At first I was hesitant about joining another online thing. (I was going to say "online community" but then I realized that at first I didn't realize it was one.) I mean, I've tried friendster, twitter, facebook, vox (which I've had a HORRIBLE time with, they still haven't addressed a very serious problem I had with them), even looked into dodgeball once upon a time, and still have a myspace and flickr* account.
What I'm discovering about 43 things is that it has been a surprisingly helpful, encouraging tool for me in accomplishing my life's goals. Hey- you know what? I think I didn't even really realize I even had goals in my life until I was given permission to list them out there. The website is completely ignorable, but can be set up to email you reminders about your goals if you so desire. There's absolutely no sense of obligation to sign in and check in on it (that sense of obligation is one of many negative feelings I've had with many other "social networking" sites), but when you do, you might be surprised at the completely random people from all over the place who are cheering you on. (To explain- people can "cheer" your goals, and if you've written an entry (sort of like a mini-blog for each goal) people can comment on them, or even just cheer the entry.) Or you might be faced with a friendly reminder that once upon a time you were serious about getting something done on that list.
The website is in cooperation with 43people.com (lists people you want to/have already met), 43places.com (lists places you want to/have already gone), allconsuming.net (lists items you are consuming in life, anything from food to books to concepts), and listofbests.com (lists lists people are keeping track of- a little trickier to get the hang of but still kind of cool). Once you have an account for any of the above, you have an account for all and can update all the lists however much or little you want.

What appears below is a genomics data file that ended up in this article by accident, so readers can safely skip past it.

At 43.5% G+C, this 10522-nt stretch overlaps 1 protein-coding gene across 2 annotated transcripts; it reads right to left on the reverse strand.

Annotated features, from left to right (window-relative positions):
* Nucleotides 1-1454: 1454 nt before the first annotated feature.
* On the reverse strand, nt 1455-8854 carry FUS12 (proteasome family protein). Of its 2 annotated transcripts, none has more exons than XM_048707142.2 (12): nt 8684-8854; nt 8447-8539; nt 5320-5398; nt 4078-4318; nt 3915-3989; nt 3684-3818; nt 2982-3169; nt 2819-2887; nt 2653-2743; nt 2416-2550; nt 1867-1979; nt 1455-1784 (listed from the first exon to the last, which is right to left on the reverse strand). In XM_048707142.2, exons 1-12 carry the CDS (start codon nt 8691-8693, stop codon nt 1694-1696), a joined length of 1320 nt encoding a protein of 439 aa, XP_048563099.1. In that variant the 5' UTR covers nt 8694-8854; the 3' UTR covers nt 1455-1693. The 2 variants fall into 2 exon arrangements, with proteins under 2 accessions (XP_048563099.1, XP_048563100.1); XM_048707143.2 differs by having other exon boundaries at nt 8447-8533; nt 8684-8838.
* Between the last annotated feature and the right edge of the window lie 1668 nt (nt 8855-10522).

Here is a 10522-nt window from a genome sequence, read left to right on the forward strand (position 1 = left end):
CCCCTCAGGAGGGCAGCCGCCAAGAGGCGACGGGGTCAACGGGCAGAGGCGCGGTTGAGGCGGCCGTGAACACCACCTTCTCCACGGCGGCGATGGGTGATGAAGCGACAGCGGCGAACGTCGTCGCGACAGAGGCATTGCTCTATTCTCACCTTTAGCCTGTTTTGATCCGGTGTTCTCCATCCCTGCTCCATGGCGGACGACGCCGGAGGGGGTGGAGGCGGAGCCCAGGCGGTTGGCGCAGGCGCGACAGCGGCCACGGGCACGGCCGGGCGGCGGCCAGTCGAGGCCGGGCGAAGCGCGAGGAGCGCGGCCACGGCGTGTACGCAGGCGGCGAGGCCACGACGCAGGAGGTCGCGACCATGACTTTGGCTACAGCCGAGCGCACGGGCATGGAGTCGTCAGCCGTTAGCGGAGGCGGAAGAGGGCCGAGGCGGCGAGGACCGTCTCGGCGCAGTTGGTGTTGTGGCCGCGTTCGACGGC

Today a girl cheered one of my goals, and so I went to her list of 43 things. I decided to comment on her goal to "delete my myspace account." Below is an edited version of what I said to her about it, it is what lead me to write a blog here at Virtual Stink about how cool 43things.com is.
"I think 43 things is such a way better community than myspace. Any online networking site that is supposed to mimic you real-life relationships so precisely is kind of messed up- if you have it in real life already, why do you need a virtual model of it? It has its coolness, in that I happen to like models a lot- I think they are neat. But people get too wrapped up in it and make it more than a model.
43 things brings people together and into each others’ lives for different reasons. For example, things they have in common that they wouldn’t be as likely to discover they had in common were it not for the internet. It’s a totally unique community experience from real-life and is a network that, due to its uniqueness, has something fresh to offer a person’s life.
For instance, today I felt totally excited that my goal to [x, y, z] had been cheerd ;) (thanks!)- It’s not just a “good stroke,” like, validation for the things I’m interested in and like (which myspace TOTALLY is. I mean, it’s almost indulgent how good it feels to sign in to see the red “new messages!” or blue “new comments!” smiling at you. When you get comments or people tell you they like your pictures- mmmm, you go out commenting other people’s just so you’ll get more yourself), it’s a sense of support- even though I’m still the only person with that [x, y, z] goal, I still feel connected to a new person in a way I never would have otherwise.
Anyway, all this to say- I still have a myspace and check in multiple times a day. I’m not deleting it for lots of reasons. But I wish I could convince everyone I know to try out 43 things. It is so motivating and exciting to be a part of a weird network like this one."
*I will state once and for all for the record that I love flickr and have nothing against them at all.